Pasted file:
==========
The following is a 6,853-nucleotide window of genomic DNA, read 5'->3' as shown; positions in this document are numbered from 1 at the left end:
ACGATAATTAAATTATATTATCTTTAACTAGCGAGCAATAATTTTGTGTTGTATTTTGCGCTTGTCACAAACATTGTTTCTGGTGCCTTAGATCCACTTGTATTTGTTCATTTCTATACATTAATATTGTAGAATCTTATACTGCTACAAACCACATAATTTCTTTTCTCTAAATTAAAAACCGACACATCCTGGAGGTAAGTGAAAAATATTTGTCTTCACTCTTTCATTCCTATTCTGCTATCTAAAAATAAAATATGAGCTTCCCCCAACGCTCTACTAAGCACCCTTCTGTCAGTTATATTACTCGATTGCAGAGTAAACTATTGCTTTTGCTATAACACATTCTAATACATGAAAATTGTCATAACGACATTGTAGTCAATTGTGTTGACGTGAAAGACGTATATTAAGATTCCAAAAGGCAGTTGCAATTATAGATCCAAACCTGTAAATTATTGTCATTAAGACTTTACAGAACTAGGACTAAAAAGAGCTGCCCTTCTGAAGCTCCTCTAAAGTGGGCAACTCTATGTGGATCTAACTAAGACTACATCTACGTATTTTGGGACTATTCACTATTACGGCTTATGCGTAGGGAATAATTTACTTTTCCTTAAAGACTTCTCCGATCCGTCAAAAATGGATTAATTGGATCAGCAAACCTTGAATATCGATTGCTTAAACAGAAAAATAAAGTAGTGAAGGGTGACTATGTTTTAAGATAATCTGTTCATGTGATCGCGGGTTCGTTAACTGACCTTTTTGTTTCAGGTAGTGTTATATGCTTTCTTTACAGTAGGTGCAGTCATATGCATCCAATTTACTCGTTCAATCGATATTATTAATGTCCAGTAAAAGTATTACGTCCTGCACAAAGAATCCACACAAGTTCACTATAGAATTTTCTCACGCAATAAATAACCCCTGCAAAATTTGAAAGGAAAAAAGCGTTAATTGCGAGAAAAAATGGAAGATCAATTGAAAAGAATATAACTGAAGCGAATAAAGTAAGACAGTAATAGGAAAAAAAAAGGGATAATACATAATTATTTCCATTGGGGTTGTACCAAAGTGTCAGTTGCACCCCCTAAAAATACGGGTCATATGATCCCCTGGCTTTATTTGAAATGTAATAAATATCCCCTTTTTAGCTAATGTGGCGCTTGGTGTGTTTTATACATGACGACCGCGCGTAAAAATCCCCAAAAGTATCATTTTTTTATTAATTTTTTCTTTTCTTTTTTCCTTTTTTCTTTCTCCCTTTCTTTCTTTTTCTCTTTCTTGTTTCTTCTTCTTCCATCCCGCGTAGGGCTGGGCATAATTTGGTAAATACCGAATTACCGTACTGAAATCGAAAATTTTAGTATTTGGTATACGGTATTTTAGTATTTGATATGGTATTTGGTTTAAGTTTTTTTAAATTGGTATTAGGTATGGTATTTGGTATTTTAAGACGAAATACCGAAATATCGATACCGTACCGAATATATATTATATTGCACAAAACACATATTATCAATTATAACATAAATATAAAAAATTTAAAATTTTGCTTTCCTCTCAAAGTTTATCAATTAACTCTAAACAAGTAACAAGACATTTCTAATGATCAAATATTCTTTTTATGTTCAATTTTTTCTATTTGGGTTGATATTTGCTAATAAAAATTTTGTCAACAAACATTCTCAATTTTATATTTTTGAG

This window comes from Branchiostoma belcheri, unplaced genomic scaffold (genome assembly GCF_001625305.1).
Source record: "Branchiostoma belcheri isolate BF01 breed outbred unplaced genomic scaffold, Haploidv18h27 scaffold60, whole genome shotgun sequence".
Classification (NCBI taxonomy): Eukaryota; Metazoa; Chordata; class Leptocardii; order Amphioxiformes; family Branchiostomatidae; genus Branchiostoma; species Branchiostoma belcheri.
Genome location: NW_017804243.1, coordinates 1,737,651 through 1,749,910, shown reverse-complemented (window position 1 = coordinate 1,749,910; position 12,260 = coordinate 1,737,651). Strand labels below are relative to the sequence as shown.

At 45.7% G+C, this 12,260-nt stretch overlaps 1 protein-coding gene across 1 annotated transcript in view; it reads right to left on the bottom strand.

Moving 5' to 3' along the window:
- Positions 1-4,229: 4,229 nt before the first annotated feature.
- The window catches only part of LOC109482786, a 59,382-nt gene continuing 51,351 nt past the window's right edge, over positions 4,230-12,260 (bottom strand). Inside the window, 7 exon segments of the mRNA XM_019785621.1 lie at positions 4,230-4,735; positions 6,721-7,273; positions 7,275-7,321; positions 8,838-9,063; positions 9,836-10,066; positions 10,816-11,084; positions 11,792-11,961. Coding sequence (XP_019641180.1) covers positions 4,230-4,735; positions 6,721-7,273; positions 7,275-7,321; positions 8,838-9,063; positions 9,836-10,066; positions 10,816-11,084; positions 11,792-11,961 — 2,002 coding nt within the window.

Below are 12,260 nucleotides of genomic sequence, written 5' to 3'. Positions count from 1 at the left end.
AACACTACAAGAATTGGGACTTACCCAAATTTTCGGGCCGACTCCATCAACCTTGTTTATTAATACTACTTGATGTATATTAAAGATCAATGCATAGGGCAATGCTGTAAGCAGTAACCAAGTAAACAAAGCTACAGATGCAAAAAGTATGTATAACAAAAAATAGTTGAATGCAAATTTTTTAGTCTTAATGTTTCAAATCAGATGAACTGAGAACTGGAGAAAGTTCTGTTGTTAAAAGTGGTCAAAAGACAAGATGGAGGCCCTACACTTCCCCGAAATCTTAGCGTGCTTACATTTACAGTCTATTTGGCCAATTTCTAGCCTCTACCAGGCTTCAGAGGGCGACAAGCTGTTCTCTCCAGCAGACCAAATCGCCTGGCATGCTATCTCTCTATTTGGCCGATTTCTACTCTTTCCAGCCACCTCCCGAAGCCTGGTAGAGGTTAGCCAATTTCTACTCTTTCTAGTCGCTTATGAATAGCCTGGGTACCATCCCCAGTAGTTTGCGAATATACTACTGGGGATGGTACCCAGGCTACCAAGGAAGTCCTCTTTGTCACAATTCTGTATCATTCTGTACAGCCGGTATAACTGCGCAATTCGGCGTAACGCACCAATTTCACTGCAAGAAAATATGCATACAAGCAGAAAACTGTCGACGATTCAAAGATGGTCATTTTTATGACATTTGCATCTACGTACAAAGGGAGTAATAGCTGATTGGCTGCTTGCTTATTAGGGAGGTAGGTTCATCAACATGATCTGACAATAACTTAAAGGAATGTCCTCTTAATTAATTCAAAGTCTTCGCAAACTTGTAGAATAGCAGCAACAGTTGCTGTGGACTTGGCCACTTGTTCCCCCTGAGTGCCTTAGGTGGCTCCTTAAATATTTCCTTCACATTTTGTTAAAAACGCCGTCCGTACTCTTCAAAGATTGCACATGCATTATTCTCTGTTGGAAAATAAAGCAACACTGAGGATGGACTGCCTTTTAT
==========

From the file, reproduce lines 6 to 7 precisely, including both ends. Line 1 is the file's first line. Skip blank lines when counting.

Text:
Genome location: NW_017804243.1, coordinates 1,737,651 through 1,749,910, shown reverse-complemented (window position 1 = coordinate 1,749,910; position 12,260 = coordinate 1,737,651). Strand labels below are relative to the sequence as shown.

At 45.7% G+C, this 12,260-nt stretch overlaps 1 protein-coding gene across 1 annotated transcript in view; it reads right to left on the bottom strand.